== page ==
Some beautiful photos and strong commentary here, worth reading for both!

the review for Agnshatdal’s Kartik issue:

Chittaranjan Das:
As a remarkable and iconic politician, this man moved in illustrious circles, and it is unfortunate that he died when he did. But none of us are promised tomorrow, and he did much good in his own time.

Kanika Bandopadhyay:
A wonderful songstress, writer, teacher, and dancer, she must have had quite the voice and the moves for the music she performed. I must look for recordings of her songs online, which will make interesting listening if I can find them!

Luckily:
This is a good recounting of a classic tale. It reminds me of a recent video lecture I took in a couple of days ago on Hindu funerary customs, of the burning ghats of Varanasi and the holy status of that city. The humorous ending of this story lightens things up a bit, though, and I thoroughly enjoyed this.

Fading:
Strong fantasy imagery of the transition of summer to winter in poetic form. I like this one’s excellent prosody, which is something I’m used to seeing in Freya’s work. This really gets the brain cells working!

The Ghost in the Wishing Well:
Dom outdoes himself here. Good rhythm, good rhyme. I’ll need practice, lots of it, to do half as well!

Bengali Warrior (Sharmishtha Basu):
Good piece by Carolyn on one of those few bloggers whose work and energy I admire. Truth matters, crucially, and to fight for it worth the effort. I can only hope to do half as well!

The Little boy and the tiger:
A good anecdote from pre-Khmer-Rouge Cambodia, with the tiger being particularly touching. I won’t give spoilers here, though. Read it.

With tiny thoughts of you:
A nice bit of verse. Wendell exceeds expectations in the best way possible with this paean to love.

The Thought Hospital:
A great bit of satire with cool brain-creature aliens! I’d like to welcome Mr. Banerjee to this eZine, and congratulate him on this piece. Well-done sir! I enjoyed the cartoons, too.

Leaves fall:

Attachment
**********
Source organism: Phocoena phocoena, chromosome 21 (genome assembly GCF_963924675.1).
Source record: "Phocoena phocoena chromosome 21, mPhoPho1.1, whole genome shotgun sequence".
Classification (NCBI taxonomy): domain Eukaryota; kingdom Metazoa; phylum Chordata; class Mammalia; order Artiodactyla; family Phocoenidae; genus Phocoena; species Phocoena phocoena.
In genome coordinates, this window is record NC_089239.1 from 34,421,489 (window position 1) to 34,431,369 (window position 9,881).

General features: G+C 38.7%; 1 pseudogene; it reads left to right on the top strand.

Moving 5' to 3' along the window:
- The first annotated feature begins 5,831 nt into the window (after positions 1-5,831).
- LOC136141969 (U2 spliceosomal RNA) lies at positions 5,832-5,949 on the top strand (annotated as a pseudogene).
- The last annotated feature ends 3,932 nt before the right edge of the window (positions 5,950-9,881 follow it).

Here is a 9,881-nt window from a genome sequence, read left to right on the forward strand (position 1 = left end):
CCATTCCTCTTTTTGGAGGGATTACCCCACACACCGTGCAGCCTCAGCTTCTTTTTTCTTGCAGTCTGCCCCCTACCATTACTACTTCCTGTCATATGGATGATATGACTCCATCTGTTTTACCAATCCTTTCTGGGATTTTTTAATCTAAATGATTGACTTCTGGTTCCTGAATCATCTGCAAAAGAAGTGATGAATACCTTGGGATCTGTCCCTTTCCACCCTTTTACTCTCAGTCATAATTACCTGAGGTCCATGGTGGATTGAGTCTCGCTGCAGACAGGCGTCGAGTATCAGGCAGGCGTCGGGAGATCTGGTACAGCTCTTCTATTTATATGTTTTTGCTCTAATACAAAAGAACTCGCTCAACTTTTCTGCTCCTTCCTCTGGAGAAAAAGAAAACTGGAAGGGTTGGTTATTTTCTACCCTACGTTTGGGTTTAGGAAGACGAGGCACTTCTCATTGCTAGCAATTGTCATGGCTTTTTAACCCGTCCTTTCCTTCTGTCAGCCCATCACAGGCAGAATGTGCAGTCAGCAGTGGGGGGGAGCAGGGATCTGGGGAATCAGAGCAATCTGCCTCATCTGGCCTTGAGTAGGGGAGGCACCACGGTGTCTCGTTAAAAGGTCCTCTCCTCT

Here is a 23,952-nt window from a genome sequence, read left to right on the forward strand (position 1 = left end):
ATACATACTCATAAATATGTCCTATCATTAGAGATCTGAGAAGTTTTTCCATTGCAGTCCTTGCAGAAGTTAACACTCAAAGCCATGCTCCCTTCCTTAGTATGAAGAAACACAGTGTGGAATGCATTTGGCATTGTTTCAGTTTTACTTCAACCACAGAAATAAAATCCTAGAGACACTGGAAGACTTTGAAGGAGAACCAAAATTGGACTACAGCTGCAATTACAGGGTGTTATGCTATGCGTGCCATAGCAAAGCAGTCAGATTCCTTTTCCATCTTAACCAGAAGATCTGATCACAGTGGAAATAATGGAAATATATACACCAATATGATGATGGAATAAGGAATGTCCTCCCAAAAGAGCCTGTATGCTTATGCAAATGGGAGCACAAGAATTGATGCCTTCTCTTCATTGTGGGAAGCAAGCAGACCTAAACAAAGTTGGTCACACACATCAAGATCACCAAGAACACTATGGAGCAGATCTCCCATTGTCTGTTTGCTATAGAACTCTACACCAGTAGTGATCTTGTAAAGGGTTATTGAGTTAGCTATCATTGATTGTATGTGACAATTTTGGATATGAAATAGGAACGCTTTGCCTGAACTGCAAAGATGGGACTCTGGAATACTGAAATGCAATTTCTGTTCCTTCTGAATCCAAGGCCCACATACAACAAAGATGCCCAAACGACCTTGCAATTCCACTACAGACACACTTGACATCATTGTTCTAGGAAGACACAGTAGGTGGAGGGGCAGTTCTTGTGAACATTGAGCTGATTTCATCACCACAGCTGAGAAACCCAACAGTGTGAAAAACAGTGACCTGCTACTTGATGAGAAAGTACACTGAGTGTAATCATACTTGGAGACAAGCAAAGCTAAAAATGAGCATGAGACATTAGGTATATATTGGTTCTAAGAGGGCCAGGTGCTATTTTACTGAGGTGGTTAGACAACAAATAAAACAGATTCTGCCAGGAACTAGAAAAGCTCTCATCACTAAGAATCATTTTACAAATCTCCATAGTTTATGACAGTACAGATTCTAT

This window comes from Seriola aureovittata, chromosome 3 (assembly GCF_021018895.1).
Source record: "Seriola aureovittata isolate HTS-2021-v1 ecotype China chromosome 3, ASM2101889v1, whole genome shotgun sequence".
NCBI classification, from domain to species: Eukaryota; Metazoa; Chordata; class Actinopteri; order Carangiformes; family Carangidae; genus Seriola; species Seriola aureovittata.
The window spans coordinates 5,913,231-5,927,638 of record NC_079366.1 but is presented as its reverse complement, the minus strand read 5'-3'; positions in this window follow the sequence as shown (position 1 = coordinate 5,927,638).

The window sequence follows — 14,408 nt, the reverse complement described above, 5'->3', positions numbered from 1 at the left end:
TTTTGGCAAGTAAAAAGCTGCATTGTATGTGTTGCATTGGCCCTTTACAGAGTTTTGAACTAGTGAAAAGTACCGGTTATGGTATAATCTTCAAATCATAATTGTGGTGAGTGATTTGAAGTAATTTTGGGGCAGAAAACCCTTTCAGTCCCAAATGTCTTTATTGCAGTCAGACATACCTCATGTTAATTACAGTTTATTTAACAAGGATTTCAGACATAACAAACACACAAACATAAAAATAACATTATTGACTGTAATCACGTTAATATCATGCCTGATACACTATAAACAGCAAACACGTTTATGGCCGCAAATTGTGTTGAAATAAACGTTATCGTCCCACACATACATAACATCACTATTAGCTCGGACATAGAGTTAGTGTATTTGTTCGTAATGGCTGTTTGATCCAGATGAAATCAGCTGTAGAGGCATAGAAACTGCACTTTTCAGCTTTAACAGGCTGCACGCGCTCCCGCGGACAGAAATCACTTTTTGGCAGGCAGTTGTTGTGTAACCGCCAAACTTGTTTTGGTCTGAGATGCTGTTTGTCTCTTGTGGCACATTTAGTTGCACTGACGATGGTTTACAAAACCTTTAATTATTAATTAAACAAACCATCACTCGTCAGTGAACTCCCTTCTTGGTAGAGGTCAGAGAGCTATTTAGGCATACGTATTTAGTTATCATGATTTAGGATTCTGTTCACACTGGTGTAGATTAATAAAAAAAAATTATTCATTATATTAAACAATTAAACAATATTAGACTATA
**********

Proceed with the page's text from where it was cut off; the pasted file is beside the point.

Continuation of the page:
A good piece by Arjo. When loved ones go off to war, things get tragic fast, and here it is in spades. As a war veteran friend I once knew was driven to suicide from his inner metaphorical demons despite surviving his term of service, I know the feeling well.

Treats of D Month:
From the birthday shoutout to Dom, to Swati’s illustrated poetic piece on the Festival of Lights, this month is full of delightful goodies to read and enjoy!

Creator’s quill:
Good poetry in its proper script, with evocative translations. These will be fun to practice with!

India This Month: Kartik 1423
Here, I’d like to take the time to welcome Aayush to the eZine for his contribution written first in Devanagari, and then in Roman script. I’ll have to check out his blog!

The celebrations noted here, five in all, some local, some widespread throughout Bengal and India is impressive. I suspect that perhaps I was born on the wrong continent to enjoy such cool events as these. Maybe in my next life, if there is one…*sigh*

Indus Valley Cities:
A good recounting of what’s known of Harappan civilization, which was apparent quite extensive in contact with other societies. That they were an agrarian civilization is not surprising, with a level of urban sophistication rivalling those they traded with. It will be interesting to find out what happened to them.

That’s it for now! I await the Agrahayan issue!

Troy Loy
Kestalusrealm.wordpress.com